CH.89: If you were to categorize or describe the style of your artwork, what would it be and why?
JO: I make work about the intertwined histories of pharmaceuticals and color. My hyper-synthetic paintings, sculptures, drawings, and videos are infused with actual pharmaceuticals and chemicals. I appropriate imagery from art history and advertising to create abstracted, pointillist, color-saturated works that explore the ecstasy and toxicity of our molecular present. There is no single style, but rather a broad range of styles put in service of the ideas.
CH.89: Where do you draw your inspiration from?
JO: Mostly a combination of art history and corporate advertising. Historically, I’m responding to the Impressionist and Post-Impressionist painters; but I also draw heavy influence from modern and contemporary German artists, particularly Polke, Genzken, Kippenberger, and Zipp. In addition, the aesthetics of pharmaceutical advertising are critical to my practice.
CH.89: Can you talk a little bit about what your creative thought process is like when starting a new project/ piece of artwork?
JO: It varies, but usually it starts with finding an existing image or series of images taken from advertising or art history and then builds from there. There is typically some level of research into the history of that image. A back-and-forth with the ideas and form creates the work.
CH.89: Is there anything in particular that you would want people to take from your artwork?
JO: I prefer not to prescribe meaning (so to speak) to the work. Part of my interest in pharmaceuticals is that I believe that all individuals have some sort of relationship to them. Some might embrace pharmaceuticals and they may have saved one’s life; others have lost family members to them; many of us are in places in between and have complicated relationships to drugs. So, in the end, each viewer brings their own experience to interact with the work.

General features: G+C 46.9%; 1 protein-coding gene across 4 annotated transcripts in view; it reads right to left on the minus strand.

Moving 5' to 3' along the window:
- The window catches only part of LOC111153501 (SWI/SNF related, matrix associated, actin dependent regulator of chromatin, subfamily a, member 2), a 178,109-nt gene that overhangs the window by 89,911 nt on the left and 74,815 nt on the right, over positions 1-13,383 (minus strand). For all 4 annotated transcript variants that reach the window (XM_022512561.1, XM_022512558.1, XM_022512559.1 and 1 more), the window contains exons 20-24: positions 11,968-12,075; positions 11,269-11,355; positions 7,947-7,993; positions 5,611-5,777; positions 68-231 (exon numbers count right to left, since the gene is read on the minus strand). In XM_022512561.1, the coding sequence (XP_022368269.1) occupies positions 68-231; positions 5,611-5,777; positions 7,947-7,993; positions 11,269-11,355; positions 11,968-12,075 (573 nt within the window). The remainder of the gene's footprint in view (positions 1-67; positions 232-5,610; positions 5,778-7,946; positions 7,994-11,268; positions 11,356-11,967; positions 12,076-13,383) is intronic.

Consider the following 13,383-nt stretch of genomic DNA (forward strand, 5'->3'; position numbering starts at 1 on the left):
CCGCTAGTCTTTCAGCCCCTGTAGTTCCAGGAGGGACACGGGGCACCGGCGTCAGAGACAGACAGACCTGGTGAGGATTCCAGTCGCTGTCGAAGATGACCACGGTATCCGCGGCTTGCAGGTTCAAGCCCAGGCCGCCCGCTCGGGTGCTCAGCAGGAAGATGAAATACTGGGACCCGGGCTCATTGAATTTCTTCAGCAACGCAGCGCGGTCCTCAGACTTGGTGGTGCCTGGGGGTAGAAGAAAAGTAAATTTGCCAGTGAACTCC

CH.89: Can you talk a little bit about your lifestyle as an artist and what that is like?
JO: My lifestyle is relatively routine. I can currently focus a lot of time on my art, which is a privilege. I split my studio time between reading, administrative work, and making the actual work. I live in New Haven, CT, a small city, so life is pretty quiet here. I try to spend time in New York as much as possible to see friends and art.
CH.89: When starting out an artistic task, do you think it is better to have a particular direction/set plan guiding your way? Or, is it better to act on impulse and go from there?
JO: I don’t think this is a question for me to answer for others, as each artist has their own way of working. For my own practice, I usually do both. I make a plan and allow for improvisation to enter the equation at some point.
CH.89: What is one major lesson you’ve learned as an artist thus far?
JO: That persistence is essential.
CH.89: Do you regard personal style & taste to be of highest importance?
JO: Not at all. I think of style and taste as tools for a sense of pleasure and self-representation, but ultimately I don’t believe they are at all important on a day to day level. Maybe this is odd, but I don’t see art as very much related to style or taste.